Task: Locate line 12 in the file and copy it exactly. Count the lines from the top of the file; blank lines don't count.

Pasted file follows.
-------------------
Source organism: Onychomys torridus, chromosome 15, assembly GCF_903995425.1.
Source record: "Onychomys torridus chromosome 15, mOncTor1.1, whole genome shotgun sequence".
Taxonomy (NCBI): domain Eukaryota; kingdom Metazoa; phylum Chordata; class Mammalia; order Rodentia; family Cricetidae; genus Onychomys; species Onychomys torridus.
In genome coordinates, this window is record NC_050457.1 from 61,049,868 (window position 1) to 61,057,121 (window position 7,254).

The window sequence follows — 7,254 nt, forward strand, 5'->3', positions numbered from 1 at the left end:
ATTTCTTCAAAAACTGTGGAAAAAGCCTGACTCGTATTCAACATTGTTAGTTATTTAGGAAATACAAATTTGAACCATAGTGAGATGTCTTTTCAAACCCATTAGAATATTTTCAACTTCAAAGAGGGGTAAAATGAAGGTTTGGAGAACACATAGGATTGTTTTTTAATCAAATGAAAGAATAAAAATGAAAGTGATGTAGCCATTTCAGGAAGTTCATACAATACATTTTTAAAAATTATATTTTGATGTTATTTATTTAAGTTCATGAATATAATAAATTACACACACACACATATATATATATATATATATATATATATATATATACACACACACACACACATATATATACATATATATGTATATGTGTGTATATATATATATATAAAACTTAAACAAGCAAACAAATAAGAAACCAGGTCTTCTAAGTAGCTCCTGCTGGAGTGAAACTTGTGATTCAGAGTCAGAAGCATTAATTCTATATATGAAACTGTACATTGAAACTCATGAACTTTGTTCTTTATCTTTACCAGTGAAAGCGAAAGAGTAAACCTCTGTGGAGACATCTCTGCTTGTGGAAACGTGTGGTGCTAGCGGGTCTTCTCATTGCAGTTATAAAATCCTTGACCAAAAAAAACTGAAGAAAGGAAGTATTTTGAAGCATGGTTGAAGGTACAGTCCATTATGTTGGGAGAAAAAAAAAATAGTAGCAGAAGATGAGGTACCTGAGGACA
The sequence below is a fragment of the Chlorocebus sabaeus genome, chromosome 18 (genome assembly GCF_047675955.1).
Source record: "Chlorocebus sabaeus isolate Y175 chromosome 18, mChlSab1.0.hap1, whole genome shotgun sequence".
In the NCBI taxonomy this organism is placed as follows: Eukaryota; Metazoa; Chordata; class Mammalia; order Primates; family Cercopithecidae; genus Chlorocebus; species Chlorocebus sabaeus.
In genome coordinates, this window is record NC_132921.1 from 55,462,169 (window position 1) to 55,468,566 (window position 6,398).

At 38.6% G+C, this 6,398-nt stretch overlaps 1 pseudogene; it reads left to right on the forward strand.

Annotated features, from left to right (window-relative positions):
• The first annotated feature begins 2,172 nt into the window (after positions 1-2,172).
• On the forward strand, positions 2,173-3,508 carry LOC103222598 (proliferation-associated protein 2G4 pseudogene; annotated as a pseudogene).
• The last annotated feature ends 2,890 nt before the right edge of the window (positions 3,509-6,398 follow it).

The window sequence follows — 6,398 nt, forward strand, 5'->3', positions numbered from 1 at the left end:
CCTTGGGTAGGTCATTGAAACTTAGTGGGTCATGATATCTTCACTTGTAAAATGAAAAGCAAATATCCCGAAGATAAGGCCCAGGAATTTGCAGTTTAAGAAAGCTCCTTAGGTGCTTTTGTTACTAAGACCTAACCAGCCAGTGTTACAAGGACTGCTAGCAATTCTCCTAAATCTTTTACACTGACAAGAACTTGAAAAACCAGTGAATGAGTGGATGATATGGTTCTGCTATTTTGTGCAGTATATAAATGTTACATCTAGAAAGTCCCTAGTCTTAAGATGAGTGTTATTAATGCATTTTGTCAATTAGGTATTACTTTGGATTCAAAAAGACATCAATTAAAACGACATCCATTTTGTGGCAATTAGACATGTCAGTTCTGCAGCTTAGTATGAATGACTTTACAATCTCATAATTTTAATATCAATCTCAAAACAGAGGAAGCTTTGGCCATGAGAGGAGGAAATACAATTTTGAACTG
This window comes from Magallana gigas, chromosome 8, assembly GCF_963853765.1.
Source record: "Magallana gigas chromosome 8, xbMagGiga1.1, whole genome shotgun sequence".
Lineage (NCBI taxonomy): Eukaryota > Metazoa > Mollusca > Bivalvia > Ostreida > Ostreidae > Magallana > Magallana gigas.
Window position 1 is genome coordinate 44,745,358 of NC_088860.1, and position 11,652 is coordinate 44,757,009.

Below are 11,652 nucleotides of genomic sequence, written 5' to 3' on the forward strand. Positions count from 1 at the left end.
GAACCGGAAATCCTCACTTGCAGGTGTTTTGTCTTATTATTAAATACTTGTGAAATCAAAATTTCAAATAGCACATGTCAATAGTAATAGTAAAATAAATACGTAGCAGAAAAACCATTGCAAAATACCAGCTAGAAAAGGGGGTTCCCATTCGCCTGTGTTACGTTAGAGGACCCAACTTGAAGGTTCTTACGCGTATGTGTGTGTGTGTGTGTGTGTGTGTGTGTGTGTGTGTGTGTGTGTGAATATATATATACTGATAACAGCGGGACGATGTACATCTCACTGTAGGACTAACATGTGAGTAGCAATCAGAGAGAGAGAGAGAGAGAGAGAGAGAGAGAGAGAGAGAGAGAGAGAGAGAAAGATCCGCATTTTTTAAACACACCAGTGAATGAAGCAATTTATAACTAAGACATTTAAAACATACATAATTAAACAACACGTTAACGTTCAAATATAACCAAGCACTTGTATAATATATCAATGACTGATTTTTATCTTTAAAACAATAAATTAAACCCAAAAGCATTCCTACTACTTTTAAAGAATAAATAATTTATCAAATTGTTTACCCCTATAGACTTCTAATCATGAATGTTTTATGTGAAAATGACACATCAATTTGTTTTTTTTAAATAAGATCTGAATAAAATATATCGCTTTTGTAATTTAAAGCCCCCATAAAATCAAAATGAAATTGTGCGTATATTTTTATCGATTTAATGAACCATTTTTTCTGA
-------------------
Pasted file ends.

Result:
Annotated features, from left to right (window-relative positions):